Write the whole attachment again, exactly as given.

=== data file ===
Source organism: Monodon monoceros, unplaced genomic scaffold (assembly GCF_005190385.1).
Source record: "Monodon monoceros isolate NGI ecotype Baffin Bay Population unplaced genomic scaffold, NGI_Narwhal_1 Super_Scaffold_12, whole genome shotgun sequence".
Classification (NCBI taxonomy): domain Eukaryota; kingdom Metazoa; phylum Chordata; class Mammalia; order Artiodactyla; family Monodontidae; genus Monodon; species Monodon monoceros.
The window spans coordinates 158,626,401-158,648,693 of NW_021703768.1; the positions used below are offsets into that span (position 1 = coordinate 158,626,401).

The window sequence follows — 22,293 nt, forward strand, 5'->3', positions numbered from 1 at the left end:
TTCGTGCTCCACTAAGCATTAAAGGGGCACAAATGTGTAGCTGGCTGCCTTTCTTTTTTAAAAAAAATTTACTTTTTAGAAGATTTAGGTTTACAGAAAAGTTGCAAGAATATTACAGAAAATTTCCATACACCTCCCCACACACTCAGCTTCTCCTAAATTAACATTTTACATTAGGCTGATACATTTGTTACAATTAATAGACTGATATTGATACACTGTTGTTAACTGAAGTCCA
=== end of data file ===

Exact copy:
Source organism: Monodon monoceros, unplaced genomic scaffold (assembly GCF_005190385.1).
Source record: "Monodon monoceros isolate NGI ecotype Baffin Bay Population unplaced genomic scaffold, NGI_Narwhal_1 Super_Scaffold_12, whole genome shotgun sequence".
Classification (NCBI taxonomy): domain Eukaryota; kingdom Metazoa; phylum Chordata; class Mammalia; order Artiodactyla; family Monodontidae; genus Monodon; species Monodon monoceros.
The window spans coordinates 158,626,401-158,648,693 of NW_021703768.1; the positions used below are offsets into that span (position 1 = coordinate 158,626,401).

The window sequence follows — 22,293 nt, forward strand, 5'->3', positions numbered from 1 at the left end:
TTCGTGCTCCACTAAGCATTAAAGGGGCACAAATGTGTAGCTGGCTGCCTTTCTTTTTTAAAAAAAATTTACTTTTTAGAAGATTTAGGTTTACAGAAAAGTTGCAAGAATATTACAGAAAATTTCCATACACCTCCCCACACACTCAGCTTCTCCTAAATTAACATTTTACATTAGGCTGATACATTTGTTACAATTAATAGACTGATATTGATACACTGTTGTTAACTGAAGTCCA